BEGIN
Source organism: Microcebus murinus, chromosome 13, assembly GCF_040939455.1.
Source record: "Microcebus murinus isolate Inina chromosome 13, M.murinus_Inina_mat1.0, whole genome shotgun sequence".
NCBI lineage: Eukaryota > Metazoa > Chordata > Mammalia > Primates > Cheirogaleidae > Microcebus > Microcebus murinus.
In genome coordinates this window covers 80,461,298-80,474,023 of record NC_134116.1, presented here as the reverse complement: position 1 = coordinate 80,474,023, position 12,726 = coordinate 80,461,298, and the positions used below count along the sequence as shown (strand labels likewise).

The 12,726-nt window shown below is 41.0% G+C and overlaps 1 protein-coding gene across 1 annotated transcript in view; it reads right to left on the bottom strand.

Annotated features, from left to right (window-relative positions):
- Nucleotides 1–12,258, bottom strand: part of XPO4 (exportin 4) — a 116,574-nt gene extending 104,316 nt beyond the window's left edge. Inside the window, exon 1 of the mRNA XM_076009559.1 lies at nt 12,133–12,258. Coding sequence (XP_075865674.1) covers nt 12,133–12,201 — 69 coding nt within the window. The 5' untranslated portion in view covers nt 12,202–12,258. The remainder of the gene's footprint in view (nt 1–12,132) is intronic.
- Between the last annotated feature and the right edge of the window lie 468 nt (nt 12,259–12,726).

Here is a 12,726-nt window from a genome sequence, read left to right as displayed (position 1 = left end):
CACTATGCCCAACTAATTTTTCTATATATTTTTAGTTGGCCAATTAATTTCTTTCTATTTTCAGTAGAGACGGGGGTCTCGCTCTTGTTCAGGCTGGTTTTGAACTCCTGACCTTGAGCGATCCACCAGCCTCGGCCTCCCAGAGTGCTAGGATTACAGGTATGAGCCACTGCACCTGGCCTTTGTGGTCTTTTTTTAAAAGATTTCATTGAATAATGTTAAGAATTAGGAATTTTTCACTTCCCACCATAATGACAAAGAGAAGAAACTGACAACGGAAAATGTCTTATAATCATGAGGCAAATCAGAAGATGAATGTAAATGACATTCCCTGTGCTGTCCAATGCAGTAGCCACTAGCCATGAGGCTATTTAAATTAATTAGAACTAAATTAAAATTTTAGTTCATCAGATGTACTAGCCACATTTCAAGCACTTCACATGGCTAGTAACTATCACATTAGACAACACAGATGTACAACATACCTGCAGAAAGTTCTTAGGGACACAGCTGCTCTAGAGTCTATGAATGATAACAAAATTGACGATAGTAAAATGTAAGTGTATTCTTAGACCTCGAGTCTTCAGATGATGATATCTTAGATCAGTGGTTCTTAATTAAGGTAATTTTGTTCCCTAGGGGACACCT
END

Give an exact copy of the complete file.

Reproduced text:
Source organism: Microcebus murinus, chromosome 13, assembly GCF_040939455.1.
Source record: "Microcebus murinus isolate Inina chromosome 13, M.murinus_Inina_mat1.0, whole genome shotgun sequence".
NCBI lineage: Eukaryota > Metazoa > Chordata > Mammalia > Primates > Cheirogaleidae > Microcebus > Microcebus murinus.
In genome coordinates this window covers 80,461,298-80,474,023 of record NC_134116.1, presented here as the reverse complement: position 1 = coordinate 80,474,023, position 12,726 = coordinate 80,461,298, and the positions used below count along the sequence as shown (strand labels likewise).

The 12,726-nt window shown below is 41.0% G+C and overlaps 1 protein-coding gene across 1 annotated transcript in view; it reads right to left on the bottom strand.

Annotated features, from left to right (window-relative positions):
- Nucleotides 1–12,258, bottom strand: part of XPO4 (exportin 4) — a 116,574-nt gene extending 104,316 nt beyond the window's left edge. Inside the window, exon 1 of the mRNA XM_076009559.1 lies at nt 12,133–12,258. Coding sequence (XP_075865674.1) covers nt 12,133–12,201 — 69 coding nt within the window. The 5' untranslated portion in view covers nt 12,202–12,258. The remainder of the gene's footprint in view (nt 1–12,132) is intronic.
- Between the last annotated feature and the right edge of the window lie 468 nt (nt 12,259–12,726).

Here is a 12,726-nt window from a genome sequence, read left to right as displayed (position 1 = left end):
CACTATGCCCAACTAATTTTTCTATATATTTTTAGTTGGCCAATTAATTTCTTTCTATTTTCAGTAGAGACGGGGGTCTCGCTCTTGTTCAGGCTGGTTTTGAACTCCTGACCTTGAGCGATCCACCAGCCTCGGCCTCCCAGAGTGCTAGGATTACAGGTATGAGCCACTGCACCTGGCCTTTGTGGTCTTTTTTTAAAAGATTTCATTGAATAATGTTAAGAATTAGGAATTTTTCACTTCCCACCATAATGACAAAGAGAAGAAACTGACAACGGAAAATGTCTTATAATCATGAGGCAAATCAGAAGATGAATGTAAATGACATTCCCTGTGCTGTCCAATGCAGTAGCCACTAGCCATGAGGCTATTTAAATTAATTAGAACTAAATTAAAATTTTAGTTCATCAGATGTACTAGCCACATTTCAAGCACTTCACATGGCTAGTAACTATCACATTAGACAACACAGATGTACAACATACCTGCAGAAAGTTCTTAGGGACACAGCTGCTCTAGAGTCTATGAATGATAACAAAATTGACGATAGTAAAATGTAAGTGTATTCTTAGACCTCGAGTCTTCAGATGATGATATCTTAGATCAGTGGTTCTTAATTAAGGTAATTTTGTTCCCTAGGGGACACCT